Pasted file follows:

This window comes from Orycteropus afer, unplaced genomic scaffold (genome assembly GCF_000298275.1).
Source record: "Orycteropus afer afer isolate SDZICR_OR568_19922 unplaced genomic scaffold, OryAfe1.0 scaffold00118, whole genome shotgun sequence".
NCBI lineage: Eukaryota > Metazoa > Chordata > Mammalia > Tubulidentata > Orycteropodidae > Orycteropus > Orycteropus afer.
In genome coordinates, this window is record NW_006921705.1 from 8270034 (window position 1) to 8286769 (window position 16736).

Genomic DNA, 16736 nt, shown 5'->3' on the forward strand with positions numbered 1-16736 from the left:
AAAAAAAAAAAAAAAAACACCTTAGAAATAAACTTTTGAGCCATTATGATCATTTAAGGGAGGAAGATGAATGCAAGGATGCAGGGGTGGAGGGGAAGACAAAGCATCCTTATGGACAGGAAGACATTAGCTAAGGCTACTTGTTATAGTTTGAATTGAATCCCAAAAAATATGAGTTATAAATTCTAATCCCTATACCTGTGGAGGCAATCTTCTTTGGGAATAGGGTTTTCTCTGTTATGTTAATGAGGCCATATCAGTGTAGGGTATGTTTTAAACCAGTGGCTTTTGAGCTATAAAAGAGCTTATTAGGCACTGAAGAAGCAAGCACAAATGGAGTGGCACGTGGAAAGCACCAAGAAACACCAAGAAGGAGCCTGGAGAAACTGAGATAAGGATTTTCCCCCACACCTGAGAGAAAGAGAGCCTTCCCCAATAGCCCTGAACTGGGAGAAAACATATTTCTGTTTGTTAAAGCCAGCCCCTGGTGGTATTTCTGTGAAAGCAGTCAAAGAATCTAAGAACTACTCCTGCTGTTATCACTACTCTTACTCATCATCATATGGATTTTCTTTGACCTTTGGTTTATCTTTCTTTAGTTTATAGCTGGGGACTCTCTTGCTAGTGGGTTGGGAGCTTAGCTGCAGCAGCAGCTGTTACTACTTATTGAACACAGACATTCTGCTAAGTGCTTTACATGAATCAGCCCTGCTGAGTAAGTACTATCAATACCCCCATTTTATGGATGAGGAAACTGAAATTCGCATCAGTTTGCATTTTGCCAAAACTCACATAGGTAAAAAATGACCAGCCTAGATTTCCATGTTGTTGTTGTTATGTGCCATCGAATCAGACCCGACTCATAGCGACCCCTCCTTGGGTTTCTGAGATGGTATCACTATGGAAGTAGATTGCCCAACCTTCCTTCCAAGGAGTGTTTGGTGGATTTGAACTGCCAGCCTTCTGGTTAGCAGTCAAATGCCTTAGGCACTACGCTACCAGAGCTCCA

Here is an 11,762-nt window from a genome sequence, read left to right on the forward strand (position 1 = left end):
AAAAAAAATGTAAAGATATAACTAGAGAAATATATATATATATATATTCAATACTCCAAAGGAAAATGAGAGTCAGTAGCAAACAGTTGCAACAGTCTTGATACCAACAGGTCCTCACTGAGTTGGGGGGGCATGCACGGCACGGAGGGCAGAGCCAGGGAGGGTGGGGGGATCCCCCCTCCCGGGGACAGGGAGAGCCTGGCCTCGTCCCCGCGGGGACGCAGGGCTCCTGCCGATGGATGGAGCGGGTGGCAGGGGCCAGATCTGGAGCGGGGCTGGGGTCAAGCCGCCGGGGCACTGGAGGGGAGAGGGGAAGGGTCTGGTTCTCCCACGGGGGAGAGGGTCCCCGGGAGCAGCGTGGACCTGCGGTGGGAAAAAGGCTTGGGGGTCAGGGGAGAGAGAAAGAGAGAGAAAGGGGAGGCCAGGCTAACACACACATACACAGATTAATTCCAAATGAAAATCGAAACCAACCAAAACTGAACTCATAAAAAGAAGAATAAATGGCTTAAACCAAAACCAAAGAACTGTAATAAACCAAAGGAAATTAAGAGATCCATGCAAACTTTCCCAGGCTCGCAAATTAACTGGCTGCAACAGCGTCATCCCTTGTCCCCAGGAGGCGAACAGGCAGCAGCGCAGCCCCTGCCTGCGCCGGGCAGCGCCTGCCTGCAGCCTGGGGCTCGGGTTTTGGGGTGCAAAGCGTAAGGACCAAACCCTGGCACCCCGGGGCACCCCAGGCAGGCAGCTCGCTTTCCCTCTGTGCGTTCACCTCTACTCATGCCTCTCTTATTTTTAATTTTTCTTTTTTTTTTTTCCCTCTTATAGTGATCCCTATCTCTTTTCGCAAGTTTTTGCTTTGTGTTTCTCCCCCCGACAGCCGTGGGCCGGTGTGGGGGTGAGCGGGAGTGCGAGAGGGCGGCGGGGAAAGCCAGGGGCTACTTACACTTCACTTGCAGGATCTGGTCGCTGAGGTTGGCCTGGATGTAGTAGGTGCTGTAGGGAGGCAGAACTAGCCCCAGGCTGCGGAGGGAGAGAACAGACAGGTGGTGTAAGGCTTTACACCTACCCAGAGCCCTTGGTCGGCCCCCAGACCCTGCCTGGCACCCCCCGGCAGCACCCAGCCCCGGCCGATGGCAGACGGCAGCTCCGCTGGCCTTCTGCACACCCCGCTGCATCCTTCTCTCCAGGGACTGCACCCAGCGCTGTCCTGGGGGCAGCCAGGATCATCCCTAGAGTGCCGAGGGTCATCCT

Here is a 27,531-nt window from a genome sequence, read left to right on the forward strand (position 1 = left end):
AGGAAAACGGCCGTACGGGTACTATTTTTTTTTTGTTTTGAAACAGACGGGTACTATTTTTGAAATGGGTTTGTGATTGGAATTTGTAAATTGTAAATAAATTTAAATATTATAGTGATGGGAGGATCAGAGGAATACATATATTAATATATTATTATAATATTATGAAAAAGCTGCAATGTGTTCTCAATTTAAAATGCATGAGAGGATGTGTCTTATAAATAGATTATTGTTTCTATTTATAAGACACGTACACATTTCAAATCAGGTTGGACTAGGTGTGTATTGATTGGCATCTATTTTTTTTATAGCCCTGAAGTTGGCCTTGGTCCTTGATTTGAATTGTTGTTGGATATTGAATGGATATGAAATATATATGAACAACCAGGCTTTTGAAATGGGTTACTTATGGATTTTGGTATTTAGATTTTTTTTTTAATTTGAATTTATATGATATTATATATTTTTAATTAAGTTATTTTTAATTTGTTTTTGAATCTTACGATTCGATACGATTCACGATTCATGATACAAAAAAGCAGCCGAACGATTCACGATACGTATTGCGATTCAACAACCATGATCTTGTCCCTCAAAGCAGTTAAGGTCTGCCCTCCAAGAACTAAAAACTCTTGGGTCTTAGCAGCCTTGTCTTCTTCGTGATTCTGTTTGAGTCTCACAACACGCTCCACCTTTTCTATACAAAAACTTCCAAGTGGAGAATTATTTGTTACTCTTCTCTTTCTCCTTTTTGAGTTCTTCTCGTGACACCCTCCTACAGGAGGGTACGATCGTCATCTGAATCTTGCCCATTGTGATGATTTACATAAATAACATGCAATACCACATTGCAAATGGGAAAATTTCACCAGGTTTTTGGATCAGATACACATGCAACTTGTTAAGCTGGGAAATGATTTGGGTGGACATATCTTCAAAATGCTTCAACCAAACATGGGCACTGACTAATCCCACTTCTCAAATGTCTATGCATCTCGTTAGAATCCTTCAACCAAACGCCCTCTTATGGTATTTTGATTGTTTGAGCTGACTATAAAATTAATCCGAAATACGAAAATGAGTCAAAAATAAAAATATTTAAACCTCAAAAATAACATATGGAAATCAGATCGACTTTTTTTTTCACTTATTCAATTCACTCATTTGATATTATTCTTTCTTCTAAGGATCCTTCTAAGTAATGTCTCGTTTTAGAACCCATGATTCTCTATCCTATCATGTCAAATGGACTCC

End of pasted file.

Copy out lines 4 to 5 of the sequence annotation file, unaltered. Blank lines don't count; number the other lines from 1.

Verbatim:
In genome coordinates, this window is record NW_006921705.1 from 8270034 (window position 1) to 8286769 (window position 16736).

Genomic DNA, 16736 nt, shown 5'->3' on the forward strand with positions numbered 1-16736 from the left: